Speaking of workloads, Hand has thrown the most reliever innings since the start of 2016. As the only good reliever on the Indians, he’ll once again be asked to carry a heavy burden. Expect multi-inning appearances to open some down-roster save opportunities. As to who those will go to, Cleveland first needs a palatable option to emerge.
Hader’s ranking is probably controversial. He would be in the Elite tier if not for the Brewers clear preference to use him as a multi-inning fireman. As such, I expect Claudio and perhaps Junior Guerra to receive some late-inning looks until Jeffress returns. Despite an incredible 2018, there are actual issues with Hader’s approach. His command can be iffy at times. As an extreme fly ball pitcher, Miller Park isn’t an ideal home venue.
Doolittle would also rank even higher if not for one thing – a balky shoulder has limited him to just 149 innings over the last four seasons. He’s incredible when on the field, but this is a recurring issue that has plagued him for half his major league career.
Tier 3: Core Performers (6)
Wade Davis, Colorado Rockies
Raisel Iglesias, Cincinnati Reds
Jose Leclerc, Texas Rangers
Kirby Yates, San Diego Padres
Alex Colome, Chicago White Sox
Arodys Vizcaino, Atlanta Braves
The difference between the third and fourth tiers can mostly be defined with one word: clarity. We know these six relievers are definitely the closer. Many of the fourth-tier closers are better relievers, but they’re mixed up in timeshares or have other issues.
Davis is probably the cheapest source of high volume saves. He struggled at Coors Field and also suffered for over a month during the middle months of the season. A mechanical fix redeemed him. Unlike the top tier closers, Davis can’t be counted upon to help your ERA and WHIP. He should supply plenty of saves and strikeouts. There is no internal competition for his job.
The Reds like using Iglesias in a multi-inning role which frequently renders him unavailable for back-to-back saves. Having improved in every facet except the bullpen, there’s every indication they’ll continue to use him in this way.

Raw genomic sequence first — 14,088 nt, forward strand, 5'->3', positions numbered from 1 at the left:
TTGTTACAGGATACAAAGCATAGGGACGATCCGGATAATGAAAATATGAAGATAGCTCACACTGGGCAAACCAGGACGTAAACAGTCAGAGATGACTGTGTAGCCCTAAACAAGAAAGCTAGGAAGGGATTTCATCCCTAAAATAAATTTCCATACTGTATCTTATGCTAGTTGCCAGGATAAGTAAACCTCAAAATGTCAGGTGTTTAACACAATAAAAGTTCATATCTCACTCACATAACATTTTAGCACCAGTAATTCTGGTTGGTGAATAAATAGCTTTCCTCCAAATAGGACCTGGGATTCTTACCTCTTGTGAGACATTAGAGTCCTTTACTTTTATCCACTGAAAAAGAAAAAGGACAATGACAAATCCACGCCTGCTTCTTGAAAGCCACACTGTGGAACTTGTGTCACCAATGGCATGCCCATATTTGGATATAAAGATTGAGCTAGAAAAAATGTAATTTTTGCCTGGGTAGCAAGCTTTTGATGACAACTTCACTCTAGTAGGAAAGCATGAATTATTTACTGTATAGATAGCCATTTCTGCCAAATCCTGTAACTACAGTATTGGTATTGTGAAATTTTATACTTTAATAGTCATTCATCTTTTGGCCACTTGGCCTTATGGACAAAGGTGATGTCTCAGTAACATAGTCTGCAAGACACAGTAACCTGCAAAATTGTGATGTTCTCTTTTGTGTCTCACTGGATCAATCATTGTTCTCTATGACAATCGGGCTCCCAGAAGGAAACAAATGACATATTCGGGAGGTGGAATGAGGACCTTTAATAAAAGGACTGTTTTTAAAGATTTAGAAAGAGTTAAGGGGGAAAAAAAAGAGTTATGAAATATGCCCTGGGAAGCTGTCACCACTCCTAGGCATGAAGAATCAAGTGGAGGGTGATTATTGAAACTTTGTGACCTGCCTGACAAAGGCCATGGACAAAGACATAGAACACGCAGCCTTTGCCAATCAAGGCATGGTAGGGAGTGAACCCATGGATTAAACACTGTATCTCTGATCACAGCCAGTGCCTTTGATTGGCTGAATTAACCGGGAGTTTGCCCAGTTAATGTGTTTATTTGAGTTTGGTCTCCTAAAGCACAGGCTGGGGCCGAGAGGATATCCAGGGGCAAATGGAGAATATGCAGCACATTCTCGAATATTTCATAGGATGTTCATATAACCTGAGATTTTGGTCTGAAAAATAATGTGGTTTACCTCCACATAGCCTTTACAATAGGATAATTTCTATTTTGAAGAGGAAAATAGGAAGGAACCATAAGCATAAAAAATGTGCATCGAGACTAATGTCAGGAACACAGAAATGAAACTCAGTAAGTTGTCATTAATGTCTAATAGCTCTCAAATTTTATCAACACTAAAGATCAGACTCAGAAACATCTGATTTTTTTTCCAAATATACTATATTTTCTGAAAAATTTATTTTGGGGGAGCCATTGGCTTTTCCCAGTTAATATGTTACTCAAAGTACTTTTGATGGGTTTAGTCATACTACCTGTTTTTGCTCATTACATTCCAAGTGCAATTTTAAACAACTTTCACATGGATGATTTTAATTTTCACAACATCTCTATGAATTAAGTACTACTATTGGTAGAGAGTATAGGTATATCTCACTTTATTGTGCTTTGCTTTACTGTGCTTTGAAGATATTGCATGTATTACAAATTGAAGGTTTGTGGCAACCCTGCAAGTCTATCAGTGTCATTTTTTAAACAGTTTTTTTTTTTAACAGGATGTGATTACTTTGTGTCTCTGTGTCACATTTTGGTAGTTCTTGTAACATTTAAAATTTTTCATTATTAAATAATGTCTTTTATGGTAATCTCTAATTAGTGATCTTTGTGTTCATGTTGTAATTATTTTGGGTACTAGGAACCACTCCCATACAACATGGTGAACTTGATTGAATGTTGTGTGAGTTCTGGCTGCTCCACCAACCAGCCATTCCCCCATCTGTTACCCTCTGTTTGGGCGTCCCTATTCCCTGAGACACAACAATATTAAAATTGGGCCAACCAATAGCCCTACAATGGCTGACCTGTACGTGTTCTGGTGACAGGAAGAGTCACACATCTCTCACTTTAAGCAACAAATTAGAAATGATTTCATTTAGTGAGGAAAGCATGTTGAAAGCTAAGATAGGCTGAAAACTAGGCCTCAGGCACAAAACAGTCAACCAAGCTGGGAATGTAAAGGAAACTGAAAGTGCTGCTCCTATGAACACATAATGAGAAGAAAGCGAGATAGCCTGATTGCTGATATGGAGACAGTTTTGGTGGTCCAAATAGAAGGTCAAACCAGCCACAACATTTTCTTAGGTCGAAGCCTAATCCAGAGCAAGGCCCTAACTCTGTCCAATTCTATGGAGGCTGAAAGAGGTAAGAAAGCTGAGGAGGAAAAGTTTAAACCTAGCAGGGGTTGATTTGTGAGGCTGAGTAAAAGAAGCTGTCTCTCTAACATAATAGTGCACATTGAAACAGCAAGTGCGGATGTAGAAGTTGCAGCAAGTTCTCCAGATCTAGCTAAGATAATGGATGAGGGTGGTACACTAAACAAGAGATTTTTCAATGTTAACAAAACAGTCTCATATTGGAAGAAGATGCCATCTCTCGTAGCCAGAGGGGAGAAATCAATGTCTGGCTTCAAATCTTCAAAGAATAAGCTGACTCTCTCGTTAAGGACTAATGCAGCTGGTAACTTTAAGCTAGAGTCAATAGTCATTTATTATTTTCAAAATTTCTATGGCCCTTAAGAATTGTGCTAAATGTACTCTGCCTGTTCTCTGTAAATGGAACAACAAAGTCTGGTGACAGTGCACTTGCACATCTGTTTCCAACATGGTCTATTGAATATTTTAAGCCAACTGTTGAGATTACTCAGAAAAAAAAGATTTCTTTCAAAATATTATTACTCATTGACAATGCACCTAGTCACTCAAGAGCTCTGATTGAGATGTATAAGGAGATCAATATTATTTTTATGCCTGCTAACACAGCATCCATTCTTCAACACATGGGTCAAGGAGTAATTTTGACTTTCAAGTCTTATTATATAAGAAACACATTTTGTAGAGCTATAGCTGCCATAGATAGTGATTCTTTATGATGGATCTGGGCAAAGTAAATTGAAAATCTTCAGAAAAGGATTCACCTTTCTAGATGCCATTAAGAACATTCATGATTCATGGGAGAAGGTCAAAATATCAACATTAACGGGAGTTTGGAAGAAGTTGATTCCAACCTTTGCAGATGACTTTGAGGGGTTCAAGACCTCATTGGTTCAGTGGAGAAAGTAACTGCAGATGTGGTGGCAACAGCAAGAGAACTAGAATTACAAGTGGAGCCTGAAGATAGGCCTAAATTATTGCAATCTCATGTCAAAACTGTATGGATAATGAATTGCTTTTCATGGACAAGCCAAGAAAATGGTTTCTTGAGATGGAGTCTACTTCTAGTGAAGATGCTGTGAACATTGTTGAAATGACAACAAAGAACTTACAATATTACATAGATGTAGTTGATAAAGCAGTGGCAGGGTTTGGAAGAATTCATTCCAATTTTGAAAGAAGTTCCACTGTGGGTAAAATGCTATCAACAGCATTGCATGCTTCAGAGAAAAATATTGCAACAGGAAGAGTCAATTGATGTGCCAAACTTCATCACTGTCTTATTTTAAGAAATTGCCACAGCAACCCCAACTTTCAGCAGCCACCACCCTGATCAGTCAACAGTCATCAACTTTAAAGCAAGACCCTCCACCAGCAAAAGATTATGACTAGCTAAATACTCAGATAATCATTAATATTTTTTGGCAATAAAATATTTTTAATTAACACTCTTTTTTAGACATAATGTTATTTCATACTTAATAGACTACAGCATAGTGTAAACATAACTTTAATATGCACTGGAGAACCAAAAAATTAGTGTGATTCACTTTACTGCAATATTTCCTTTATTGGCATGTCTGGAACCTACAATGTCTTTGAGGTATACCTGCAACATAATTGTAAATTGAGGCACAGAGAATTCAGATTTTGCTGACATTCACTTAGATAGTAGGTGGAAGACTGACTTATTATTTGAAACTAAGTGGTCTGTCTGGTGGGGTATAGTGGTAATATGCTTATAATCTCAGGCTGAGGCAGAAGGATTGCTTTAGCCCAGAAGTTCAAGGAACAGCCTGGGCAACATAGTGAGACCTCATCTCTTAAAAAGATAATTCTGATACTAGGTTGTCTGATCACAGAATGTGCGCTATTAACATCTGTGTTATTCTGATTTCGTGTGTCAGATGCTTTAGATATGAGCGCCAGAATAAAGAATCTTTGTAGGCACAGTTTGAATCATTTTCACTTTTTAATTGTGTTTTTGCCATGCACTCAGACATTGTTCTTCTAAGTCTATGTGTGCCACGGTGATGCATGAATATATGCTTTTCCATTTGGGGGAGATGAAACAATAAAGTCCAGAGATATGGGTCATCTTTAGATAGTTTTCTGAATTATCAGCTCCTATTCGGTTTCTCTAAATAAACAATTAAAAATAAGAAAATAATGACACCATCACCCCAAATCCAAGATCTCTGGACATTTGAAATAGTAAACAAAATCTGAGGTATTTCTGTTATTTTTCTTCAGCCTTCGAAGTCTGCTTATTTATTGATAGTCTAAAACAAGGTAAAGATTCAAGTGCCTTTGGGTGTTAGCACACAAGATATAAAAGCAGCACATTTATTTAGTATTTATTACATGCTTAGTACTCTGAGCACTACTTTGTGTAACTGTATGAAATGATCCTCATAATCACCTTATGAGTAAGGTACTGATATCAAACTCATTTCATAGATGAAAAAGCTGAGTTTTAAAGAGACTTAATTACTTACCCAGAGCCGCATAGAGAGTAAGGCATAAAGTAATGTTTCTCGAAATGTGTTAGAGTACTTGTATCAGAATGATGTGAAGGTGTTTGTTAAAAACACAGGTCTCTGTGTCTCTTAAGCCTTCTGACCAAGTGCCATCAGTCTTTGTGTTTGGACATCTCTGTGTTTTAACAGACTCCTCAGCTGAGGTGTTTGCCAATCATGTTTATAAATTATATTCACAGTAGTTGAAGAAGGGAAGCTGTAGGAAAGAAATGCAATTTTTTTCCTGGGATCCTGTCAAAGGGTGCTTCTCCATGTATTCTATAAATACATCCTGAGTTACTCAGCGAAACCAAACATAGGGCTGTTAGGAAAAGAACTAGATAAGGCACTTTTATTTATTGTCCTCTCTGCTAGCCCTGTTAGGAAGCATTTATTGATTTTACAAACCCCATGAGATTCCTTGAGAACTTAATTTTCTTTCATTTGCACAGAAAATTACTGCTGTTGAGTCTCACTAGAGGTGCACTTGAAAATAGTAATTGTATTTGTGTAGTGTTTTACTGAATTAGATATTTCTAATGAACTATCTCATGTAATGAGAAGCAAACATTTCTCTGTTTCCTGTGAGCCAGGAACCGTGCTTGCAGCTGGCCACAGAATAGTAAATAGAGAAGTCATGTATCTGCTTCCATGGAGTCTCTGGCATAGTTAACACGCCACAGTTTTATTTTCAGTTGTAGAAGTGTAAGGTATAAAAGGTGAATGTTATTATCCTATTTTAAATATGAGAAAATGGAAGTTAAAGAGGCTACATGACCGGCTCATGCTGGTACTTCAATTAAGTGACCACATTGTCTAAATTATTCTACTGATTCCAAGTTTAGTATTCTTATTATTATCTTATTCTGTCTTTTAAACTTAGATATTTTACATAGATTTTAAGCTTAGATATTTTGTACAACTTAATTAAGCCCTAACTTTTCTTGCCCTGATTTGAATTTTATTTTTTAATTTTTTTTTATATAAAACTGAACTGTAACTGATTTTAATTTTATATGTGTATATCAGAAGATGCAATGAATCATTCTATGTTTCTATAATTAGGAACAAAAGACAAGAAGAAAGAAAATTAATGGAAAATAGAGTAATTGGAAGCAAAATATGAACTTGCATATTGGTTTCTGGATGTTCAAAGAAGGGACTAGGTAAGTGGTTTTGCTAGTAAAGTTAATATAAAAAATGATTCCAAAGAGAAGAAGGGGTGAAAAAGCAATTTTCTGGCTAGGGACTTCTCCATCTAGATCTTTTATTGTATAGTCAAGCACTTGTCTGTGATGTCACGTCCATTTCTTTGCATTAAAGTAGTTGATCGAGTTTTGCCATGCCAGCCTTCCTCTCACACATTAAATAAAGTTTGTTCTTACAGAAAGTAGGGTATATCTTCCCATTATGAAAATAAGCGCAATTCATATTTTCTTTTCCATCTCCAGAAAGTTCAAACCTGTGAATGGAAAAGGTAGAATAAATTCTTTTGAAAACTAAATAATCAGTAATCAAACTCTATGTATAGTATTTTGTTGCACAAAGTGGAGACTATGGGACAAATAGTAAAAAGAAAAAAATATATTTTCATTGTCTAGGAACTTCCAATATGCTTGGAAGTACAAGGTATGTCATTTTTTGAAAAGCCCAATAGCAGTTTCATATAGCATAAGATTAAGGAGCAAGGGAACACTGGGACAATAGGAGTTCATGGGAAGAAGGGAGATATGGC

Of the pitchers in this tier, Leclerc has the most upward mobility. Last season, he halved his walk rate to a still shaky 3.90 BB/9 while maintaining an elite strikeout 13.27 K/9. Will he maintain the tolerable walk rate? Can he take another step forward with his command? As somebody who throws nearly 50 percent splitters, we should expect volatility.
Yates has battled homeritis over the years. After seemingly shaking the bug in the first half of 2018, the long balls returned in the second half of the season. The Padres have some interesting, unheralded pitchers who could emerge to bump Yates from the top spot if he’s serving up big flies. They’re clearly not shy about promoting the best talent. Expect close to 13.0 K/9 with a good-not-great ERA and WHIP. After aggressively improving over the winter, San Diego should offer plenty of save opportunities.
Colome is the confirmed closer of the White Sox. Although, he’s not the flashiest ninth inning guy, he’ll typically offer a strikeout per inning with solid ratios. Kelvin Herrera and Nate Jones are waiting in the wings.
If Leclerc has the most upward mobility, Vizcaino is the most liable to fall down the rankings. The presence of Minter – currently injured - further complicates the picture. Vizcaino struggles at times to command his two-pitch repertoire. There’s room for growth in his merely decent strikeout rate. The biggest concern is with his durability. Not once has he pitched 60 innings in a season. He’s only exceeded 39 major league innings once in his career.